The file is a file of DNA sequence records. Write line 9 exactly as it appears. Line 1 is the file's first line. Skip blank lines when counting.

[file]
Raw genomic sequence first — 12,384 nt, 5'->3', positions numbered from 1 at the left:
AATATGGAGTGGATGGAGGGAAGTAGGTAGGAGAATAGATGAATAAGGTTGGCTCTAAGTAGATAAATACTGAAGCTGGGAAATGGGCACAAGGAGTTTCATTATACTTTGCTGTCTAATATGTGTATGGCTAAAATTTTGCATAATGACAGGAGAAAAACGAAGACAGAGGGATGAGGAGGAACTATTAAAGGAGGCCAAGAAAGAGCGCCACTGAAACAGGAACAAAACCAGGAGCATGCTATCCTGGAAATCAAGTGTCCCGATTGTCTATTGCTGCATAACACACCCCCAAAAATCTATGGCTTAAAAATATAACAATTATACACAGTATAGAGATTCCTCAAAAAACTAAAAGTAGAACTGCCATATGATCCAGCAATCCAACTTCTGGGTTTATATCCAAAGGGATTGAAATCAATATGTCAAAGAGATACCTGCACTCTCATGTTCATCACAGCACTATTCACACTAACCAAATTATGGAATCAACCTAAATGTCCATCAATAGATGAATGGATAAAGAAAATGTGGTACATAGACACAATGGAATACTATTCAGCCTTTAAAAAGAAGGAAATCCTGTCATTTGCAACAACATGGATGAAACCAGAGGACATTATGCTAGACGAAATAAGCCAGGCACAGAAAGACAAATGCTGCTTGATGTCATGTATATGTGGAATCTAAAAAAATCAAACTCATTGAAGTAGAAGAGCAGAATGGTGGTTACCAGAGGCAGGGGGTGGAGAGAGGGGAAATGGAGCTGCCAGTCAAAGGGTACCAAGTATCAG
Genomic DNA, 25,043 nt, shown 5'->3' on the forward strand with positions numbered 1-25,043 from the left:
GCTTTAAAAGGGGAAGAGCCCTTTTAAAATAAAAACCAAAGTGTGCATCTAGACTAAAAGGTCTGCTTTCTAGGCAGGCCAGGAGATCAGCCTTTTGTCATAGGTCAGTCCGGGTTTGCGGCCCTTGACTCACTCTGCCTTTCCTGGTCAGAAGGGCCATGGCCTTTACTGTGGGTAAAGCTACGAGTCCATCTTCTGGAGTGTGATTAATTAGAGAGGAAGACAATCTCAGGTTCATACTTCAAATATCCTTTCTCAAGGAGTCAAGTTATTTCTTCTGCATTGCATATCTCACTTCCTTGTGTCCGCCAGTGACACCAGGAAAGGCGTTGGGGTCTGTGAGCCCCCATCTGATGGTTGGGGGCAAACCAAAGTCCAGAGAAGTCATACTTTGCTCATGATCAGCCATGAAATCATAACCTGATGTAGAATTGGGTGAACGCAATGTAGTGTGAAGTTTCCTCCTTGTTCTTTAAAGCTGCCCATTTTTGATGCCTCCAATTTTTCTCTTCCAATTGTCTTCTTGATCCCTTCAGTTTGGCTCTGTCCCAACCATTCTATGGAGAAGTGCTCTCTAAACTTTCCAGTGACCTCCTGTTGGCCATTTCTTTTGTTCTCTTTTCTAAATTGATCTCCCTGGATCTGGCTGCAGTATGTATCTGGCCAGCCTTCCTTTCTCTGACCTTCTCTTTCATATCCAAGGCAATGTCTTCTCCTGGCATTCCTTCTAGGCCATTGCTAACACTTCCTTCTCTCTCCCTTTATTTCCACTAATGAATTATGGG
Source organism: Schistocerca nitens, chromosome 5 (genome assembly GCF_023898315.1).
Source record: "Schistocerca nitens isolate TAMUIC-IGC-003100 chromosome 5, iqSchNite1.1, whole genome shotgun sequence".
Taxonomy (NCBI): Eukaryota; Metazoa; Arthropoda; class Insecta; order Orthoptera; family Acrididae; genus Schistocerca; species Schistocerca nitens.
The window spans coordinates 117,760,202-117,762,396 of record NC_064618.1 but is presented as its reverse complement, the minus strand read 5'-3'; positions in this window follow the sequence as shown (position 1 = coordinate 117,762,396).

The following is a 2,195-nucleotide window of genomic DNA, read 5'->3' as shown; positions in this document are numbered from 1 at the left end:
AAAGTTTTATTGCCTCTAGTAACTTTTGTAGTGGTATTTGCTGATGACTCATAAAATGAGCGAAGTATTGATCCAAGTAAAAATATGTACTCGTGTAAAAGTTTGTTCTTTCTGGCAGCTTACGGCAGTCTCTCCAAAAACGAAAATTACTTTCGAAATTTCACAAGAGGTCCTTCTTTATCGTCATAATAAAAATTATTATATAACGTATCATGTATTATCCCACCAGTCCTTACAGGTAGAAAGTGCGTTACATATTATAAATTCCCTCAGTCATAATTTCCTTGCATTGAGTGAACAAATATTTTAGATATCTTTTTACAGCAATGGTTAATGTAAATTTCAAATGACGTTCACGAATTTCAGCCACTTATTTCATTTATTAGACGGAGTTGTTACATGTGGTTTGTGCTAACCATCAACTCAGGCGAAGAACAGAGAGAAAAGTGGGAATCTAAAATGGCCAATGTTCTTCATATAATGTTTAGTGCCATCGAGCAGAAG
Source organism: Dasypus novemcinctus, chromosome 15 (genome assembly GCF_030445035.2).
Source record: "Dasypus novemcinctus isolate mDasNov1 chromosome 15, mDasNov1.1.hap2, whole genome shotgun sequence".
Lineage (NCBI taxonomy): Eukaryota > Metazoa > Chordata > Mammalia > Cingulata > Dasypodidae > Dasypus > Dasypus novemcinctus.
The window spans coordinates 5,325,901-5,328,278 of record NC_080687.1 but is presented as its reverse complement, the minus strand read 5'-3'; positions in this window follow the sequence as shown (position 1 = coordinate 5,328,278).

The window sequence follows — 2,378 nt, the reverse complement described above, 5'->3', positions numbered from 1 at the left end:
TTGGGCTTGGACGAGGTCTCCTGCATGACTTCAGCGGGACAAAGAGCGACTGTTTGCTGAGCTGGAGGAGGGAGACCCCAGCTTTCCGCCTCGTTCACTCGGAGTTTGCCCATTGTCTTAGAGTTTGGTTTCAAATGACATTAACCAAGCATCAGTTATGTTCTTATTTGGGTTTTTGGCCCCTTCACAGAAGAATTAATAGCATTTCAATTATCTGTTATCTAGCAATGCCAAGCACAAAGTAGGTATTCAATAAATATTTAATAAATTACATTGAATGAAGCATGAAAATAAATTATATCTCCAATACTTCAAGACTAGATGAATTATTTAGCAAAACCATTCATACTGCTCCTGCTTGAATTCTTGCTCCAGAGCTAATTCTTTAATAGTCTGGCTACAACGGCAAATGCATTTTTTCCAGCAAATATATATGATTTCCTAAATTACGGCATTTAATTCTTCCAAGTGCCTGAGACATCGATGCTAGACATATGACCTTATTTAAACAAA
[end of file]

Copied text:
The following is a 2,195-nucleotide window of genomic DNA, read 5'->3' as shown; positions in this document are numbered from 1 at the left end: